# Definition:Hom Class

Jump to navigation
Jump to search

This article, or a section of it, needs explaining.In particular: A linguistic note explaining the source of the name -- it is not impossible that readers may be asking: "Who is the mathematician 'Hom' for whom this is named?" This note should be transcluded in all instances of "Hom" objects.You can help $\mathsf{Pr} \infty \mathsf{fWiki}$ by explaining it.To discuss this page in more detail, feel free to use the talk page.When this work has been completed, you may remove this instance of `{{Explain}}` from the code. |

## Definition

Let $\mathbf C$ be a metacategory.

Let $C$ and $D$ be objects of $\mathbf C$.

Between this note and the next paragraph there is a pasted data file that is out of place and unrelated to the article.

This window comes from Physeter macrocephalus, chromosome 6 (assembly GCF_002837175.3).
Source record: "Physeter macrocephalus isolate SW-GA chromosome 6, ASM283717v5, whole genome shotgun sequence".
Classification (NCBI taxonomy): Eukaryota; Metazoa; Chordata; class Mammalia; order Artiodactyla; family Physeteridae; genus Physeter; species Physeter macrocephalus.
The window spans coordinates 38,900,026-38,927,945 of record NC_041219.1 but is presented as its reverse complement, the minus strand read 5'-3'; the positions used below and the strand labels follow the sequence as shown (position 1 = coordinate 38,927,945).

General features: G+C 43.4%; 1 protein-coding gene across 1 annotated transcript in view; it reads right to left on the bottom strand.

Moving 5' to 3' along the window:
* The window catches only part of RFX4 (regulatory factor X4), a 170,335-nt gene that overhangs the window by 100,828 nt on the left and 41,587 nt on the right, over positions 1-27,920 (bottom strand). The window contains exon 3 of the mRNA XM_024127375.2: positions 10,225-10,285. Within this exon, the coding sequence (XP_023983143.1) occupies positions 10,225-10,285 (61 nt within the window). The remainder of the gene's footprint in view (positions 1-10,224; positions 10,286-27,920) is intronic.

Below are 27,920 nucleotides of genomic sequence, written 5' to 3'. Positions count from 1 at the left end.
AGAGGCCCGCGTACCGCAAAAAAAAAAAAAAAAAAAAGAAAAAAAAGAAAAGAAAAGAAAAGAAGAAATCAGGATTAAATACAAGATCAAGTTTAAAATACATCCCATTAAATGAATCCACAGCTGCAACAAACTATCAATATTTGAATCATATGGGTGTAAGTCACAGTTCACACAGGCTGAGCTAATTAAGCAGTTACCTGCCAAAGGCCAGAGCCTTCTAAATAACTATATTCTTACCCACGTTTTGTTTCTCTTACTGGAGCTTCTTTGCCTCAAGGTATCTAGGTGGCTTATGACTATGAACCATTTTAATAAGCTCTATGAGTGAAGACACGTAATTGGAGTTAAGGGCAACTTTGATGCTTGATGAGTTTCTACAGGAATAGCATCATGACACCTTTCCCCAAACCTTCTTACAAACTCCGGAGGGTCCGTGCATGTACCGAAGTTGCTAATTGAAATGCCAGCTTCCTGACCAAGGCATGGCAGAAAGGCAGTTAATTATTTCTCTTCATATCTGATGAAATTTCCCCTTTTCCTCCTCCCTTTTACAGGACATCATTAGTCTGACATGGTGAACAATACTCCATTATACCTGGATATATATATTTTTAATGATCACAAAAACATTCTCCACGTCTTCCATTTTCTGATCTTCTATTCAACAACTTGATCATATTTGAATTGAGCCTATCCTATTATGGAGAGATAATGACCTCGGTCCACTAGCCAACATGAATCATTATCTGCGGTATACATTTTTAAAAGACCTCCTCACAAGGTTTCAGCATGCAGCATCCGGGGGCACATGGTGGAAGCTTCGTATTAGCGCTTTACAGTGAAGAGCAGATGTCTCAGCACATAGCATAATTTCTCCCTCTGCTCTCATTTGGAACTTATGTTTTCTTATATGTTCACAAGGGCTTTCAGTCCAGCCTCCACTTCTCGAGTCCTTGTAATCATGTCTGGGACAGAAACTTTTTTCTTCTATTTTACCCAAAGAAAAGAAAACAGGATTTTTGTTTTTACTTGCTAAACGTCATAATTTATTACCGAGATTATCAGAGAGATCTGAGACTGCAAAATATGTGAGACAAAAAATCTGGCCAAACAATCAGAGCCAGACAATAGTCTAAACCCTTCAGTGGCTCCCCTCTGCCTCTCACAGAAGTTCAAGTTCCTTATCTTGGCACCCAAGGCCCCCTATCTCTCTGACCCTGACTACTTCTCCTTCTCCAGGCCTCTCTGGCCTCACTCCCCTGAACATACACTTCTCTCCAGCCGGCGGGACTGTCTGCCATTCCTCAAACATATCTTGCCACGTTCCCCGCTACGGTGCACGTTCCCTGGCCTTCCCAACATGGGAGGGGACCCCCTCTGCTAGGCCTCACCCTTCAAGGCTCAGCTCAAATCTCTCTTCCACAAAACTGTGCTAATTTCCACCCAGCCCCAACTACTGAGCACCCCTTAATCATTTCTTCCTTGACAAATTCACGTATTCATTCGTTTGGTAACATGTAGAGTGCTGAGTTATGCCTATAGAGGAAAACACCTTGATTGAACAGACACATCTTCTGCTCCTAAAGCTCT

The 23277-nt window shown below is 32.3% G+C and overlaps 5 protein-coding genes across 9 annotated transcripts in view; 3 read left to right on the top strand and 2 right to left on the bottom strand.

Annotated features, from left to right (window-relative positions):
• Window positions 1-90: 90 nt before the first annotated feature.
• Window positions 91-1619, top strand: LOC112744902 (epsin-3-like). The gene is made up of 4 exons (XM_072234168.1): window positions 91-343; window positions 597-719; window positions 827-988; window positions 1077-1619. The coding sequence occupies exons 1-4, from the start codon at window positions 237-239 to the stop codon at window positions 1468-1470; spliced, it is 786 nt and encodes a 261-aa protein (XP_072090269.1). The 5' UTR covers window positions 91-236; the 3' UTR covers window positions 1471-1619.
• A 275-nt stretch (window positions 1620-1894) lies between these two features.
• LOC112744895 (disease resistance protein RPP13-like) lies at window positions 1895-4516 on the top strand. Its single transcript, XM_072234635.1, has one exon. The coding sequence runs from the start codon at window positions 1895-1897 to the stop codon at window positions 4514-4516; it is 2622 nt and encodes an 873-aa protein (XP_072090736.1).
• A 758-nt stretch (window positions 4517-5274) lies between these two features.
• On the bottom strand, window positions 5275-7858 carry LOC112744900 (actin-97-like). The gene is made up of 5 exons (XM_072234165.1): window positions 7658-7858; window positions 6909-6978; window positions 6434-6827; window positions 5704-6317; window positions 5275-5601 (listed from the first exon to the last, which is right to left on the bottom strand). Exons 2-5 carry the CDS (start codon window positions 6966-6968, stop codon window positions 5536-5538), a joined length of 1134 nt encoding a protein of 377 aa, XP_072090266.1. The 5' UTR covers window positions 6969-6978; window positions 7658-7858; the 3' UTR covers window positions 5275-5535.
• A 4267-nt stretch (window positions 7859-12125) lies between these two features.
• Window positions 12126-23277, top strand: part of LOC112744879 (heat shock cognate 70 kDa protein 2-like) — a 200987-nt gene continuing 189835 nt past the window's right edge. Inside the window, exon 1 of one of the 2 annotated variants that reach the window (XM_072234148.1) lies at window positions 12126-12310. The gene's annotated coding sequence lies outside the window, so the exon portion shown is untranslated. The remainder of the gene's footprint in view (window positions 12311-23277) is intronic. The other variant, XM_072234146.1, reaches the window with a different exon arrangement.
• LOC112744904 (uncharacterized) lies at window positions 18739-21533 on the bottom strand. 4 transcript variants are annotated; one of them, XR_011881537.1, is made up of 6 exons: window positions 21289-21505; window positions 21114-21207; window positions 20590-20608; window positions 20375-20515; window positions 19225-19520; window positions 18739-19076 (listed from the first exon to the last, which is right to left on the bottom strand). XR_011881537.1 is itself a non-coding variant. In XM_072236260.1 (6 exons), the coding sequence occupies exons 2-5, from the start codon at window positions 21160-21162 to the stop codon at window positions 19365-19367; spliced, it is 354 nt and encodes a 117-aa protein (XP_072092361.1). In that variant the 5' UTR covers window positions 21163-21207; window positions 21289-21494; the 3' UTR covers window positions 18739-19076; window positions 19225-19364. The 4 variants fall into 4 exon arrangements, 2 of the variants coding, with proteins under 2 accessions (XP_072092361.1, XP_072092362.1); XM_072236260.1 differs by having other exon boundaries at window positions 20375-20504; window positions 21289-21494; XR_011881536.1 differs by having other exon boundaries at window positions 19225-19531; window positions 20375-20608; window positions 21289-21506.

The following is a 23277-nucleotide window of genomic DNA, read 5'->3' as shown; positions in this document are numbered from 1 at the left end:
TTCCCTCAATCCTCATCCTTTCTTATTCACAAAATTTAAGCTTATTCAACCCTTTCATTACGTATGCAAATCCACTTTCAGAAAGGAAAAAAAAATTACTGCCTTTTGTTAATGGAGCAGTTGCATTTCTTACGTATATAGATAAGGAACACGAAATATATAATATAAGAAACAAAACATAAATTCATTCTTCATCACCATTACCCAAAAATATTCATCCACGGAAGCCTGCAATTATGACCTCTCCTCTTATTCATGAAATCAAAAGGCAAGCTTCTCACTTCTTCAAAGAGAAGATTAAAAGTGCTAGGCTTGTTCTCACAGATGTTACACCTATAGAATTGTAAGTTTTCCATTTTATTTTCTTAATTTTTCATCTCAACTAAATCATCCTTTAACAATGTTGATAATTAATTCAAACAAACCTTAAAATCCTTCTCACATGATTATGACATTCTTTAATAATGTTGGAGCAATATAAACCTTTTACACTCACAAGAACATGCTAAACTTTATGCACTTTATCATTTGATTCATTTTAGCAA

The collection of morphisms $f: C \to D$ is called a **hom class** and is denoted $\operatorname{Hom}_{\mathbf C} \left({C, D}\right)$.

## Also known as

If $\operatorname{Hom}_{\mathbf C} \left({C, D}\right)$ is a set, then it is also called a **hom set**.

Some authors hyphenate, resulting in **hom-class** and **hom-set**.

## Also denoted as

When the category $\mathbf C$ is clear, it is mostly dropped from the notation, yielding $\operatorname{Hom} \left({C, D}\right)$.

The **hom class** is also denoted $\mathbf C \left({C, D}\right)$, or in the case of a functor category, $\operatorname{Nat}(C, D)$.

## Also see

## Sources

- 2010: Steve Awodey:
*Category Theory*(2nd ed.) ... (previous) ... (next): $\S 1.8$: Definition $1.12$ - 2010: Steve Awodey:
*Category Theory*(2nd ed.) ... (previous) ... (next): $\S 2.7$